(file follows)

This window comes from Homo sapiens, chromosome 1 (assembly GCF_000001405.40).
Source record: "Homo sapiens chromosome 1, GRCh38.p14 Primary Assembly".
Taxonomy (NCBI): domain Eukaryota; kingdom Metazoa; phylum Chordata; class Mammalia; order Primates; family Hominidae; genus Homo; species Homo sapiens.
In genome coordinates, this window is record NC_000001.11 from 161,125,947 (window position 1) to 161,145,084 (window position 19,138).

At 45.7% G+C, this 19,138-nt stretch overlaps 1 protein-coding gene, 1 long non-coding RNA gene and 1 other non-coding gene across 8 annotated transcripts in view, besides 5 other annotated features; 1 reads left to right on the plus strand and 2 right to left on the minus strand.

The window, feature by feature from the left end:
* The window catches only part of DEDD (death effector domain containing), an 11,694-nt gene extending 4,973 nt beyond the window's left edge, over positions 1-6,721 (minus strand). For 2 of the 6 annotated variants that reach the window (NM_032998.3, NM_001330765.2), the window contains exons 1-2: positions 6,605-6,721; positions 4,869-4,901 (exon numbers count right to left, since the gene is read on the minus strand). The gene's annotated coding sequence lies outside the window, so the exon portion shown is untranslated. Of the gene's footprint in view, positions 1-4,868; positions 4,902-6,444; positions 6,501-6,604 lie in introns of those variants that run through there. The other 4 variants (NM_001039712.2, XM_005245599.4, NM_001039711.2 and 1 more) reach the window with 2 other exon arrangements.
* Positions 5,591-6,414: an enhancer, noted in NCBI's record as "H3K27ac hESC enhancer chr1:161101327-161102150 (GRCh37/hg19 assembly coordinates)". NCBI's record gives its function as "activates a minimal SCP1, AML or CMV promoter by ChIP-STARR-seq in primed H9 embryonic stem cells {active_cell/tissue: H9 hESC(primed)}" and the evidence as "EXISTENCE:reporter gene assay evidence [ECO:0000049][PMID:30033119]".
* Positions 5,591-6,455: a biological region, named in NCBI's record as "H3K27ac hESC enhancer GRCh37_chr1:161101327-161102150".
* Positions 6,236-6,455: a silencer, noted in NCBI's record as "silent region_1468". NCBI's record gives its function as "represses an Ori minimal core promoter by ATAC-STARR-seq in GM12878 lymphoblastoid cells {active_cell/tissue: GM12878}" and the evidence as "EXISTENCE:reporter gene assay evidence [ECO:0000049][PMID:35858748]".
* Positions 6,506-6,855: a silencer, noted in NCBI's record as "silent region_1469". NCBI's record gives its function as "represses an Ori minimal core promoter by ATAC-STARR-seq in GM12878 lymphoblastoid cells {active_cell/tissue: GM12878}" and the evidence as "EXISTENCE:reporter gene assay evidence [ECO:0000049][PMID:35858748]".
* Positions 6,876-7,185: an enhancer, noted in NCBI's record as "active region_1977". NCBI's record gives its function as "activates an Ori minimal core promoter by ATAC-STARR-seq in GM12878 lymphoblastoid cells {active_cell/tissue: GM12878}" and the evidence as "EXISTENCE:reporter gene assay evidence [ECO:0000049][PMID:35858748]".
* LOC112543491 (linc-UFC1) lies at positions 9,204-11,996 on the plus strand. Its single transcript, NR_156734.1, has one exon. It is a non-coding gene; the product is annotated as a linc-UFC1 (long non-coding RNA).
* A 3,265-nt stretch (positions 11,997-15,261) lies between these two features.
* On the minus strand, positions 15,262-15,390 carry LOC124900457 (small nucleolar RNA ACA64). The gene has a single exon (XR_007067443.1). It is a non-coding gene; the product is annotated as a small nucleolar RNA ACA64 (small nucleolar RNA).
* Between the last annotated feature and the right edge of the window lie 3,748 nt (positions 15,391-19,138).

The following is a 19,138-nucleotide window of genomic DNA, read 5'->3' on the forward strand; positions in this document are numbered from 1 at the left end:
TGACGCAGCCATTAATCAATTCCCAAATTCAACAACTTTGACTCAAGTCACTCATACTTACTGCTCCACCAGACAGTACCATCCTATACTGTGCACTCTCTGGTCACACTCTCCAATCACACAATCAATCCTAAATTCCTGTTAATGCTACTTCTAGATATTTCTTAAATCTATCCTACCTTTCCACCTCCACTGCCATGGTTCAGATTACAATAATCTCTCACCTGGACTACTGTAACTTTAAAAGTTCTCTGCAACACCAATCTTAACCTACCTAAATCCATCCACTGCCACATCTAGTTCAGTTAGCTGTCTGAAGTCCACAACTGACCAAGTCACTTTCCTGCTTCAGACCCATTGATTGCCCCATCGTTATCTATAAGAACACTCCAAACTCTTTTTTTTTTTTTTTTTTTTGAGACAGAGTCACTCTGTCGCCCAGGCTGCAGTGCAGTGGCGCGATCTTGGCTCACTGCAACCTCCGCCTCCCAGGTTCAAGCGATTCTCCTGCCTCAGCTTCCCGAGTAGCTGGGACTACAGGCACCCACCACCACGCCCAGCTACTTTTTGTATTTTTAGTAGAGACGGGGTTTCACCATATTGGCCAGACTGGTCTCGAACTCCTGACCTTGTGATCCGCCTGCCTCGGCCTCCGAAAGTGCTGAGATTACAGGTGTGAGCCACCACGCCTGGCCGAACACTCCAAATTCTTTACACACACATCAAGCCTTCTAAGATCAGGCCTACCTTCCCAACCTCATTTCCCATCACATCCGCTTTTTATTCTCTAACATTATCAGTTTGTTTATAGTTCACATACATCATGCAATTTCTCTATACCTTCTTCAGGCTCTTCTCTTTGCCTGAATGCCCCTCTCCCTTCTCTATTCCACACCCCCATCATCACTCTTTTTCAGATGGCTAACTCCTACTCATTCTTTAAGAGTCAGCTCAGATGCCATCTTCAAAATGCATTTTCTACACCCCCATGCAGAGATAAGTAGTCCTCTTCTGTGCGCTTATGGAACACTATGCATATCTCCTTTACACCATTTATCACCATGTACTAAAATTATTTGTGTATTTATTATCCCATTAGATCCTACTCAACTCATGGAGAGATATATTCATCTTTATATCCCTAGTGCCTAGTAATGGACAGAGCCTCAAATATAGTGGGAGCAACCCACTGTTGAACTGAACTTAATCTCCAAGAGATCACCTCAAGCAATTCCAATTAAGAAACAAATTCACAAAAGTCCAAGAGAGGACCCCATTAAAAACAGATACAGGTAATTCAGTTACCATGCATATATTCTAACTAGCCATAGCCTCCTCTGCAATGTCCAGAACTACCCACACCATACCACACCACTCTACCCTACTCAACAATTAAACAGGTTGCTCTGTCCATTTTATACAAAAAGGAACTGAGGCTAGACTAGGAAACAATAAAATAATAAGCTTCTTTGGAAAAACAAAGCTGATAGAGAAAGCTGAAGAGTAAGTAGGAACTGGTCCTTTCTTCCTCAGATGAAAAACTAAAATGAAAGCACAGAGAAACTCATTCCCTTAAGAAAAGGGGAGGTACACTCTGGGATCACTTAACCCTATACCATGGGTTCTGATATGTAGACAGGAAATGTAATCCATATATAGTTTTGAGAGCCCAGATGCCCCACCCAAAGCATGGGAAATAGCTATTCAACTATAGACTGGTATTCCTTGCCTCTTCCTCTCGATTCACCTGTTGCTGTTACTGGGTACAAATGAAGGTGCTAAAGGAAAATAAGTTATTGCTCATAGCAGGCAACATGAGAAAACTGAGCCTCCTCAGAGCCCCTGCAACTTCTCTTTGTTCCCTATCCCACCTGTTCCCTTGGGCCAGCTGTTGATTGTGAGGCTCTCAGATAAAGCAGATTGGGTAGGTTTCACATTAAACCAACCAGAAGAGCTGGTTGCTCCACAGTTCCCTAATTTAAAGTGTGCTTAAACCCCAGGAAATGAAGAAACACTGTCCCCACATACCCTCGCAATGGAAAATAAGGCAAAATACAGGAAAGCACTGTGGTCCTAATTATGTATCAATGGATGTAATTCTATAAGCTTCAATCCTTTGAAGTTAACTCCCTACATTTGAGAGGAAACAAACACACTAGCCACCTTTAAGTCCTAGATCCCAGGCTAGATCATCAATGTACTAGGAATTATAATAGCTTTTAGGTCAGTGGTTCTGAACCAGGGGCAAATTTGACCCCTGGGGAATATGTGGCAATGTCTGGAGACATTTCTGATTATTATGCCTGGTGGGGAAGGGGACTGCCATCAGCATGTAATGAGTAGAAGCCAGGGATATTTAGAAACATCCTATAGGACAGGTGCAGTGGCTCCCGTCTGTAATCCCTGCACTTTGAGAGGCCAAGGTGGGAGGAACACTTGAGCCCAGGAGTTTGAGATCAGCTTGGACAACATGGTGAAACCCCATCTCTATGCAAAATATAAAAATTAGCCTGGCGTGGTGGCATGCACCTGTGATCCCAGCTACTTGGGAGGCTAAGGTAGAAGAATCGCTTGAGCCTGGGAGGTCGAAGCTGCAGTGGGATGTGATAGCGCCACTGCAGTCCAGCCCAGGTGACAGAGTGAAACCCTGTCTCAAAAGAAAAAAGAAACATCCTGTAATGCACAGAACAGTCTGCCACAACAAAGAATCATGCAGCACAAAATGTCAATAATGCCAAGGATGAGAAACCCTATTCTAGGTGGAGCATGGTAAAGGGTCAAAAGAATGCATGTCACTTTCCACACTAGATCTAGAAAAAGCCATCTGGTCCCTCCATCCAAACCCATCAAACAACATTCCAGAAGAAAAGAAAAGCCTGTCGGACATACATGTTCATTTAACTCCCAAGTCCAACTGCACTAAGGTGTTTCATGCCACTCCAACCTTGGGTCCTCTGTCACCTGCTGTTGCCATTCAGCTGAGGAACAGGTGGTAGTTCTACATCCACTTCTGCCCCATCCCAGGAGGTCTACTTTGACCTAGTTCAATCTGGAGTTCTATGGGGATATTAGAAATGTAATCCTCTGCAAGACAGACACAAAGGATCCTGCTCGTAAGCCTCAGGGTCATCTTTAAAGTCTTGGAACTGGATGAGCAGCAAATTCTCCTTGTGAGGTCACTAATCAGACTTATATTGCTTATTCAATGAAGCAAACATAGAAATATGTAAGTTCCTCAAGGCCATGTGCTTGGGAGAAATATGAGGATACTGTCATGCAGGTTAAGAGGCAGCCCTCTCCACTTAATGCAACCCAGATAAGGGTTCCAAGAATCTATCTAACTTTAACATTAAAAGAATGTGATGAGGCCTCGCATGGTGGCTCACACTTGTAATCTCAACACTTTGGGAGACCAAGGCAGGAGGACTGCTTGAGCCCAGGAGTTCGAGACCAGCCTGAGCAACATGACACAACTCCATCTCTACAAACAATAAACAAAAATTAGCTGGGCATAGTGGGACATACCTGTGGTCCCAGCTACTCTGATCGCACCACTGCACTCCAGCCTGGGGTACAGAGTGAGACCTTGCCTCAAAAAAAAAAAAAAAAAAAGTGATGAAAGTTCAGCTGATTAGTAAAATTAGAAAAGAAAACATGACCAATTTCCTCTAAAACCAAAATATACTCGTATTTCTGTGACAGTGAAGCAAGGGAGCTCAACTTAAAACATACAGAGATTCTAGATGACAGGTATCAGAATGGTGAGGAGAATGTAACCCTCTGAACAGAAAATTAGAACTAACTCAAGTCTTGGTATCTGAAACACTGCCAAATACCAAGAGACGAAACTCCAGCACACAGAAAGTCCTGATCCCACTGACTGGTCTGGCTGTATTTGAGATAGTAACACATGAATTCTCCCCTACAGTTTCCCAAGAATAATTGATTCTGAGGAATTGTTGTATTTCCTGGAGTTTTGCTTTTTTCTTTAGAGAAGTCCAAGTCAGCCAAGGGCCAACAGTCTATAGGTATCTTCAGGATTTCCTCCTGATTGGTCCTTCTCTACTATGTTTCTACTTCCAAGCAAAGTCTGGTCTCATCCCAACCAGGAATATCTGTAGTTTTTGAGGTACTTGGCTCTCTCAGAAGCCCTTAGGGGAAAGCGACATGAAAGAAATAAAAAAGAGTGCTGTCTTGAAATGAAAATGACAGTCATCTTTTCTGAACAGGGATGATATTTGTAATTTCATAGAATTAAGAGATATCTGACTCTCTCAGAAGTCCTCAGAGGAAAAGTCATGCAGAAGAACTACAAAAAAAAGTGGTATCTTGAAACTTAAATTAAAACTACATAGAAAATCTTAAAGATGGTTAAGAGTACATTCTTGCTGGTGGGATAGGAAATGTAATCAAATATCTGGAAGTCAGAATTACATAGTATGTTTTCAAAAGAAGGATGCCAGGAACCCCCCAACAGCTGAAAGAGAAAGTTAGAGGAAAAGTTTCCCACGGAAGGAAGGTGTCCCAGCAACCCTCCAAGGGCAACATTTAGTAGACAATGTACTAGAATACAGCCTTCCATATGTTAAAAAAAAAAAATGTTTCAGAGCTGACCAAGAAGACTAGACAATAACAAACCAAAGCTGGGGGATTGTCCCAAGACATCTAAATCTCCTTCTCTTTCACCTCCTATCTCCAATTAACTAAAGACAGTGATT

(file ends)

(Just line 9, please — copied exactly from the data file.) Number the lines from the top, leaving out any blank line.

* Positions 5,591-6,455: a biological region, named in NCBI's record as "H3K27ac hESC enhancer GRCh37_chr1:161101327-161102150".